By Marriette Rough
If you are tiring of the hustle and bustle of European cities and fancy a little day-trip adventure whilst in Berlin, we recommend you head out to the little known Peacock Island. It is a small island located on the River Havel, which has been a designated UNESCO World Heritage Site since 1990.
A great destination whether you are with your family or friends. Even better if you are on a romantic date. The island itself is a nature reserve with free roaming Peacocks, hence the name. The island is also host to a beer garden and has it’s very own castle. Quite the fantasy island.
The history of the island dates back to the 17th Century when it was actually named Rabbit Island. It’s sole purpose being a rabbit breeding station set up by Friedrich Wilhelm I of Brandenburg. A member of the house of Hohenzollern, he was popularly known as the ‘Great Elector’. He later gifted the island to a chemist named Johann Kunckel so he could build a glass foundry there. Here Kunckel discovered a process to produce red coloured glass. The foundry was destroyed in a fire in 1689 and the chemist moved on to work for the King of Sweden.
The island went unused for around 100 years until 1793 when the Prussian King Friedrich Wilhelm II acquired it and built the Peacockisland Castle for his mistress Wilhelmine Enke. The ‘Lustschloss’ (pleasure palace) was built on the western tip of the island so it could be seen from the Kings’ residence at the Marmorpalais in Potsdam. Quite the love nest.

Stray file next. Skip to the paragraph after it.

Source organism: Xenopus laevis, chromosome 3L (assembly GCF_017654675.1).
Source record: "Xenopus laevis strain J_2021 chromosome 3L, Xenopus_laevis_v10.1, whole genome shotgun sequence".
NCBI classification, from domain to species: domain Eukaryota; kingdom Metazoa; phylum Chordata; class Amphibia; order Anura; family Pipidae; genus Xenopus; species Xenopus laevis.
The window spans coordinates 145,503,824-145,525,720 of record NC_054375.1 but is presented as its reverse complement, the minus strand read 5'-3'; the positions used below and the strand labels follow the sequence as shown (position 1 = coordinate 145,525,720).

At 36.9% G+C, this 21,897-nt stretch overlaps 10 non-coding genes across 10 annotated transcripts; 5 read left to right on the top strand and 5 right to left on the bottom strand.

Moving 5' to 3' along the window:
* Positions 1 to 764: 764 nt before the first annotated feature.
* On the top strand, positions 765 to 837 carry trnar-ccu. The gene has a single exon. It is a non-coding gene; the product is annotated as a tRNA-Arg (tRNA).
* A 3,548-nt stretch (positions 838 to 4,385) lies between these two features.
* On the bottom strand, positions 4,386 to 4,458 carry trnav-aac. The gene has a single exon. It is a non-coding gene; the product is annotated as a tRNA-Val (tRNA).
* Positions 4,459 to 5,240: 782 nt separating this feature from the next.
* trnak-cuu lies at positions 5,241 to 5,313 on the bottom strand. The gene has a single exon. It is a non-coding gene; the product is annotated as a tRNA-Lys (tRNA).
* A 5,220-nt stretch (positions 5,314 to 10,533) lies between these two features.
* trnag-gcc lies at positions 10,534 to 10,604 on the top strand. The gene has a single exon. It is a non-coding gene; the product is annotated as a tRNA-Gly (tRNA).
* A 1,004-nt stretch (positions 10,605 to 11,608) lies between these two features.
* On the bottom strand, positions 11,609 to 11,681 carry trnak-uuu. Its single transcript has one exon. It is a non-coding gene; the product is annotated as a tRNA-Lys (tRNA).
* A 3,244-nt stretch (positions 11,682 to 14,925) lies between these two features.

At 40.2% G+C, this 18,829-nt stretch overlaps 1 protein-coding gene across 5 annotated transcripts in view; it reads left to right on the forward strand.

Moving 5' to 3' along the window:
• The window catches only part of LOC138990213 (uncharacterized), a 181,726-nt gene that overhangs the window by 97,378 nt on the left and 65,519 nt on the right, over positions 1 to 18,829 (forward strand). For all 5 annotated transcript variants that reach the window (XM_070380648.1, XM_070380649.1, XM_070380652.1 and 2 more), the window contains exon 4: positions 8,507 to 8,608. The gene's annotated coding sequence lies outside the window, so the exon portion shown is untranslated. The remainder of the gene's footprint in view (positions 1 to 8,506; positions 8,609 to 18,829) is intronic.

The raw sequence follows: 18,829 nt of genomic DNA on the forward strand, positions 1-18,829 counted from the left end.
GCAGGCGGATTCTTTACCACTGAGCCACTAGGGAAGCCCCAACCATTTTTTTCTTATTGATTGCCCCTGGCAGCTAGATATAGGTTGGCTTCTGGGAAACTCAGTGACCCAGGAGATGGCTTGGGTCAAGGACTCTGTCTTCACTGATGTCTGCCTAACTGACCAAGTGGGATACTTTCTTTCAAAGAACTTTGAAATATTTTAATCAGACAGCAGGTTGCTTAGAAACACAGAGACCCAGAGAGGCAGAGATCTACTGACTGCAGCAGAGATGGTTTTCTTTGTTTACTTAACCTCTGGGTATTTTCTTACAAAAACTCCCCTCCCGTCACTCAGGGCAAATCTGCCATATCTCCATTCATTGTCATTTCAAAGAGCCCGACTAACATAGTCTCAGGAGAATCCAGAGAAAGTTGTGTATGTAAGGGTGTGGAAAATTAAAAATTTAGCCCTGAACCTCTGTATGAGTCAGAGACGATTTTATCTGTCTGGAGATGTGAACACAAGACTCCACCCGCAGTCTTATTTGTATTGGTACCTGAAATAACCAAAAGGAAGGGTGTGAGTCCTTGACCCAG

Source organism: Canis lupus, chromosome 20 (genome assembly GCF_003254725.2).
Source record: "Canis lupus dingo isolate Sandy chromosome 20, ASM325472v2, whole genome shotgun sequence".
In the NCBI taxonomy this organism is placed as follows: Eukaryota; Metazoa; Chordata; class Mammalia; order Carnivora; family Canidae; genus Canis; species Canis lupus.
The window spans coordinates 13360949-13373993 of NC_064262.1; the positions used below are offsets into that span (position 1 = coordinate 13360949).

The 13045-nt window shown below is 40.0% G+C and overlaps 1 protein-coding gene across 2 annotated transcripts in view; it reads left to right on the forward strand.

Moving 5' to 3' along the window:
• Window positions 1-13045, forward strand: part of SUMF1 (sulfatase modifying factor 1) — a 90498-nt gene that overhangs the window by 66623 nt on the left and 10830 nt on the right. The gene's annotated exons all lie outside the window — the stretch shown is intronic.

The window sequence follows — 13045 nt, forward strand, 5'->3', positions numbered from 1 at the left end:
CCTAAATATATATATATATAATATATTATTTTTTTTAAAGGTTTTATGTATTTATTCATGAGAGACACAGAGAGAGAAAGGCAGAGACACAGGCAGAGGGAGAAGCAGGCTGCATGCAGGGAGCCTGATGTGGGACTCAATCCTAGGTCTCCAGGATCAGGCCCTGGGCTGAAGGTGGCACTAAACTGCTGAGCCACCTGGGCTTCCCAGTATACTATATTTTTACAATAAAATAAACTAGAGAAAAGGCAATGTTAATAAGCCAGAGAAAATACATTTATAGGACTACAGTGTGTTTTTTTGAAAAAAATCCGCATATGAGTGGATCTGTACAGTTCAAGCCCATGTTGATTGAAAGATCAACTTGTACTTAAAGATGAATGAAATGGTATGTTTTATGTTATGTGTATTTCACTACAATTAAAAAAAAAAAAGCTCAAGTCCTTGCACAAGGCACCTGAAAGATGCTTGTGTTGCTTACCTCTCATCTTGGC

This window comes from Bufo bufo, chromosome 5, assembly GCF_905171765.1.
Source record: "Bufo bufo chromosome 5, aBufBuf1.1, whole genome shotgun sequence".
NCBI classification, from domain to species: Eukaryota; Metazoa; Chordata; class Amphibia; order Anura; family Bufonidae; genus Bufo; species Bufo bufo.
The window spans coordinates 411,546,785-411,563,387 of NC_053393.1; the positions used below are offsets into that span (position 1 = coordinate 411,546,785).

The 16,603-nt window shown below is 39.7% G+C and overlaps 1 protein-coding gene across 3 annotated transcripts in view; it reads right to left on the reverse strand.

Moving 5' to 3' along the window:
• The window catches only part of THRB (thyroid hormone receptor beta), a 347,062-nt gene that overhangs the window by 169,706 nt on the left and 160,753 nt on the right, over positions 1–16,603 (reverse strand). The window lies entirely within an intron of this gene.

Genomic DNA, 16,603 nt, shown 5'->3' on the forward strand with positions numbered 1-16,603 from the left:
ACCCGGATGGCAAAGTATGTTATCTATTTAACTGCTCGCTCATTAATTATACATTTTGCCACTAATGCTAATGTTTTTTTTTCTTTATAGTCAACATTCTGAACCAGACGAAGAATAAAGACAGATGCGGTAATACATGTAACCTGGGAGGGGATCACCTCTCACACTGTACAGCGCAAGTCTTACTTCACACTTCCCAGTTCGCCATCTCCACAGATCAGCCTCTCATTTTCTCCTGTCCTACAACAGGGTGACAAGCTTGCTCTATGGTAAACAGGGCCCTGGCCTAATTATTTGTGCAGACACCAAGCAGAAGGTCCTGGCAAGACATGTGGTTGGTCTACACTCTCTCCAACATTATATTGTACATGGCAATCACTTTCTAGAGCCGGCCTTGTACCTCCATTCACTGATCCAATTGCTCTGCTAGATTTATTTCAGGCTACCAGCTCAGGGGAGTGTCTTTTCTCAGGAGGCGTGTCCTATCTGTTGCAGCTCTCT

Friedrich Wilhelm II’s successor, a man wildly named Friedrich Wilhelm III, had the island transformed yet again in 1834. With the help of Karl Schinkel, he turned it into a menagerie, home to many exotic creatures including; alligators, buffaloes, lions, monkeys, kangaroos, bears and peacocks. At one stage there were more than 900 animals. Freddie the III was very fond of the animals, often feeding them himself. He even made the collection accessible to the general public. In 1842 Friedrich Wilhelm IV (you may be noticing a pattern here), transferred all the animals to the Berlin Zoo, which opened its gates officially in 1844.
During the Nazi Era, the island was host to the closing celebration of the 1936 Olympic summer games.
Grab your book, a picnic and head on down. Oh and make sure you stick around for sunset so you can imagine how lovely it would have been for someone to build you your very own pleasure palace!
Getting there: From the city centre take the S7 in the direction of Potsdam. Get off at Wannsee and either bike the rest of the way or take the Bus 218 which terminates right at the ferry stop. The very cute ferry takes only 2 minutes and costs 2 euros. If you do ride your bikes you will have to leave them locked up on the main land as they are not allowed on the island.